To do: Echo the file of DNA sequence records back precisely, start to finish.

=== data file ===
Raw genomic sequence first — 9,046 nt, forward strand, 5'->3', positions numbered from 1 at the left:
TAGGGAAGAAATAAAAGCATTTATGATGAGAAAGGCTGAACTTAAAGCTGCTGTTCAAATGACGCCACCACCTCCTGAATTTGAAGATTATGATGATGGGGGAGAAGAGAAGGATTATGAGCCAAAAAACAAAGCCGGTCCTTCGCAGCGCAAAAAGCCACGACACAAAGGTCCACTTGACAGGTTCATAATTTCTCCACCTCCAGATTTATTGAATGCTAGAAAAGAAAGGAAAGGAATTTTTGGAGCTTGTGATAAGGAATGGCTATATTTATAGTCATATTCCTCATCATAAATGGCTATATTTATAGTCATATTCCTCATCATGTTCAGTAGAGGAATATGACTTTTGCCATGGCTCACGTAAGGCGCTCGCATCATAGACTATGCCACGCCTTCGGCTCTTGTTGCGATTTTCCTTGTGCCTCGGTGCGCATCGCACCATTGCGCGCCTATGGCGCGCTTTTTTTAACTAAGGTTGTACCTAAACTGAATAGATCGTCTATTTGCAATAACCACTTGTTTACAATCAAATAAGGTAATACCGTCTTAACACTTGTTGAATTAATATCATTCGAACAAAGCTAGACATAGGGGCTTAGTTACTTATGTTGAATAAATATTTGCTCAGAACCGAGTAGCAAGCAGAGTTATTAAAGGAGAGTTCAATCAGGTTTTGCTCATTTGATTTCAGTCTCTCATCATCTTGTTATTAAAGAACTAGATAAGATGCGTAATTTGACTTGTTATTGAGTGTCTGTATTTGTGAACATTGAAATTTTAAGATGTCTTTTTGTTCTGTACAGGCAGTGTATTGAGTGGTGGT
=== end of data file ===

Raw genomic sequence first — 9,046 nt, forward strand, 5'->3', positions numbered from 1 at the left:
TAGGGAAGAAATAAAAGCATTTATGATGAGAAAGGCTGAACTTAAAGCTGCTGTTCAAATGACGCCACCACCTCCTGAATTTGAAGATTATGATGATGGGGGAGAAGAGAAGGATTATGAGCCAAAAAACAAAGCCGGTCCTTCGCAGCGCAAAAAGCCACGACACAAAGGTCCACTTGACAGGTTCATAATTTCTCCACCTCCAGATTTATTGAATGCTAGAAAAGAAAGGAAAGGAATTTTTGGAGCTTGTGATAAGGAATGGCTATATTTATAGTCATATTCCTCATCATAAATGGCTATATTTATAGTCATATTCCTCATCATGTTCAGTAGAGGAATATGACTTTTGCCATGGCTCACGTAAGGCGCTCGCATCATAGACTATGCCACGCCTTCGGCTCTTGTTGCGATTTTCCTTGTGCCTCGGTGCGCATCGCACCATTGCGCGCCTATGGCGCGCTTTTTTTAACTAAGGTTGTACCTAAACTGAATAGATCGTCTATTTGCAATAACCACTTGTTTACAATCAAATAAGGTAATACCGTCTTAACACTTGTTGAATTAATATCATTCGAACAAAGCTAGACATAGGGGCTTAGTTACTTATGTTGAATAAATATTTGCTCAGAACCGAGTAGCAAGCAGAGTTATTAAAGGAGAGTTCAATCAGGTTTTGCTCATTTGATTTCAGTCTCTCATCATCTTGTTATTAAAGAACTAGATAAGATGCGTAATTTGACTTGTTATTGAGTGTCTGTATTTGTGAACATTGAAATTTTAAGATGTCTTTTTGTTCTGTACAGGCAGTGTATTGAGTGGTGGT